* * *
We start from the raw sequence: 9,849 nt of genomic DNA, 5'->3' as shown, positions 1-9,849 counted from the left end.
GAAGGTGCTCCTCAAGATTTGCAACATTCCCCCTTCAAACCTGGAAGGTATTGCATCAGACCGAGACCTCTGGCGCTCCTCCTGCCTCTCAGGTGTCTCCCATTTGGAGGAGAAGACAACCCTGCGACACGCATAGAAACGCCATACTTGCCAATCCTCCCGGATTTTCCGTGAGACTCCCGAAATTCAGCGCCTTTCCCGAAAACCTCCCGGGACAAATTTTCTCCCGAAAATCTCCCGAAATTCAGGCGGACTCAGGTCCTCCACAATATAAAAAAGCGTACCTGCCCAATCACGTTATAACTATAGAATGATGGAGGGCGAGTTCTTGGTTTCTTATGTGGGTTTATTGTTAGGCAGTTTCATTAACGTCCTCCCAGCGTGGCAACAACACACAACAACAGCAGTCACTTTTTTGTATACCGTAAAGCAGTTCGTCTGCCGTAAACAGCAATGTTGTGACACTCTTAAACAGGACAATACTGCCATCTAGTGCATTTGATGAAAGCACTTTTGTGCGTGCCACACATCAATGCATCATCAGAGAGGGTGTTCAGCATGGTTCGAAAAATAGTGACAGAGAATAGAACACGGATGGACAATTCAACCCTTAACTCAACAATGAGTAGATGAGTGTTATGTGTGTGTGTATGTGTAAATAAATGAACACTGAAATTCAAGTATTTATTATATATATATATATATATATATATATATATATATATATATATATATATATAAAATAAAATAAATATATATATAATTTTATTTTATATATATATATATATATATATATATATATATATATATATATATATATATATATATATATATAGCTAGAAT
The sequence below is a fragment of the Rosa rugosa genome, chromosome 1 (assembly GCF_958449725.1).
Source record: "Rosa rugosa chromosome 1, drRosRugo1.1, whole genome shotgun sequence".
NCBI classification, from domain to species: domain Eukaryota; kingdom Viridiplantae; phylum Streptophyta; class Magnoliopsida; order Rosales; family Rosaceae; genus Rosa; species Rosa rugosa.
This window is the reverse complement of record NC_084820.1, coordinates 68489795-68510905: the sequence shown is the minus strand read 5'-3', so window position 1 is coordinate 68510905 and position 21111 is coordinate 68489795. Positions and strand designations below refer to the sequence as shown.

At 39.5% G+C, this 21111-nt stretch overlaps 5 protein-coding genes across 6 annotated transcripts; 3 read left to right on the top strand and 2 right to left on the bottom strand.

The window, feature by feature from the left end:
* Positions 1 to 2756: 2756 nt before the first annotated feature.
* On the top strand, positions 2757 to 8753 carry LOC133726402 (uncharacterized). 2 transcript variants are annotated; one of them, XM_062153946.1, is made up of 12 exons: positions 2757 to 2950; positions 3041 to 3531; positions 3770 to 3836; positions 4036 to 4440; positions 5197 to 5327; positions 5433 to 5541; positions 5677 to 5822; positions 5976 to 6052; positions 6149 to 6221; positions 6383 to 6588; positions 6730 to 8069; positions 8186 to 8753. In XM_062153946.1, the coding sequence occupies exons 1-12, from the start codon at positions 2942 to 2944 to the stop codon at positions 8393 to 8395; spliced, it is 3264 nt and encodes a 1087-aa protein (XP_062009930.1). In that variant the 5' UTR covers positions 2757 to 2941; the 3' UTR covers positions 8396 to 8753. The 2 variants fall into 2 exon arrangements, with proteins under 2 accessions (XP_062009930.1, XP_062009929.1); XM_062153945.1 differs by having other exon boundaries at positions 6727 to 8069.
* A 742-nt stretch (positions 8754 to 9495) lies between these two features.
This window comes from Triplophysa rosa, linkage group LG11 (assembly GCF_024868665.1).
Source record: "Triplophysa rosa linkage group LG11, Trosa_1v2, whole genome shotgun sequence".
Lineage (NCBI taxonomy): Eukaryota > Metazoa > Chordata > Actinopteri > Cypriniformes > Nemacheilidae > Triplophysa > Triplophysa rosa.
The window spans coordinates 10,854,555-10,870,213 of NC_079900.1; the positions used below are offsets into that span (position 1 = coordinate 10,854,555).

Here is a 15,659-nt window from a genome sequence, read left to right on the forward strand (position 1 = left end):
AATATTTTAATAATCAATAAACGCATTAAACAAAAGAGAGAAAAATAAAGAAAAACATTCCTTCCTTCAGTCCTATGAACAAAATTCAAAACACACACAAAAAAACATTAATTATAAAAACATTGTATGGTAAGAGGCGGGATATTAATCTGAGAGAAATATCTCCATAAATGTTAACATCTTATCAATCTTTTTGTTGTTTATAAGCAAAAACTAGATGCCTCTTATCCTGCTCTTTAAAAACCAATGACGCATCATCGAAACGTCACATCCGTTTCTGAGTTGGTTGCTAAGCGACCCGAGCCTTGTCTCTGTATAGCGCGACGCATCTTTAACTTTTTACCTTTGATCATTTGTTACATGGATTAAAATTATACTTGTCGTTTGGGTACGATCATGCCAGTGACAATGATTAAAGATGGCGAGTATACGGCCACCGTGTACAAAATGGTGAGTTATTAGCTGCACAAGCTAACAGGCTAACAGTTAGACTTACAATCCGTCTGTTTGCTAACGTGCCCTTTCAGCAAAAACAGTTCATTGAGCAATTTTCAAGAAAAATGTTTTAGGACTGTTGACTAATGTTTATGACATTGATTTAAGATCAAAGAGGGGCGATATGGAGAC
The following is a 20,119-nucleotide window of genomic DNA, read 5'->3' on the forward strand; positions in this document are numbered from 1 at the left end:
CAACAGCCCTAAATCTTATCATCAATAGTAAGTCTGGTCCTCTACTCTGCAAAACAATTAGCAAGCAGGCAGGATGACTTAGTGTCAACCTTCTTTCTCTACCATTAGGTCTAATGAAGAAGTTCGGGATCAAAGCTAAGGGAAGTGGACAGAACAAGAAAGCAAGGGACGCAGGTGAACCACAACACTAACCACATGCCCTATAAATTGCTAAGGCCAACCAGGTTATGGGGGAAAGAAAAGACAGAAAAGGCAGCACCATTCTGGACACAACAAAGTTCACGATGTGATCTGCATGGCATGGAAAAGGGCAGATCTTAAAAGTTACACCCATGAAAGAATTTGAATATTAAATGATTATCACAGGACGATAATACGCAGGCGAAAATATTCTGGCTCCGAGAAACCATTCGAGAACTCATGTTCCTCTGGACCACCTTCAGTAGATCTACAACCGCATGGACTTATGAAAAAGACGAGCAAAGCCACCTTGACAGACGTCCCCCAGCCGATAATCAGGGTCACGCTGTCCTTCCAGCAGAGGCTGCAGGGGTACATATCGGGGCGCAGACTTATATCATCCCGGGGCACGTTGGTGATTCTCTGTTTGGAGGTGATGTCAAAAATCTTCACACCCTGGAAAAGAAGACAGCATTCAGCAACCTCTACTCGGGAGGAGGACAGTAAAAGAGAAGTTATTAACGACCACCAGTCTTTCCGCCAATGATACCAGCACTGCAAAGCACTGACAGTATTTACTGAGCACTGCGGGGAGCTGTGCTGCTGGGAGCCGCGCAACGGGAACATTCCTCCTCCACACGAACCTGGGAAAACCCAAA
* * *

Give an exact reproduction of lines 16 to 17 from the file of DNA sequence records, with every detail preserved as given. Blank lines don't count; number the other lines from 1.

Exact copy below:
Here is a 15,659-nt window from a genome sequence, read left to right on the forward strand (position 1 = left end):
AATATTTTAATAATCAATAAACGCATTAAACAAAAGAGAGAAAAATAAAGAAAAACATTCCTTCCTTCAGTCCTATGAACAAAATTCAAAACACACACAAAAAAACATTAATTATAAAAACATTGTATGGTAAGAGGCGGGATATTAATCTGAGAGAAATATCTCCATAAATGTTAACATCTTATCAATCTTTTTGTTGTTTATAAGCAAAAACTAGATGCCTCTTATCCTGCTCTTTAAAAACCAATGACGCATCATCGAAACGTCACATCCGTTTCTGAGTTGGTTGCTAAGCGACCCGAGCCTTGTCTCTGTATAGCGCGACGCATCTTTAACTTTTTACCTTTGATCATTTGTTACATGGATTAAAATTATACTTGTCGTTTGGGTACGATCATGCCAGTGACAATGATTAAAGATGGCGAGTATACGGCCACCGTGTACAAAATGGTGAGTTATTAGCTGCACAAGCTAACAGGCTAACAGTTAGACTTACAATCCGTCTGTTTGCTAACGTGCCCTTTCAGCAAAAACAGTTCATTGAGCAATTTTCAAGAAAAATGTTTTAGGACTGTTGACTAATGTTTATGACATTGATTTAAGATCAAAGAGGGGCGATATGGAGAC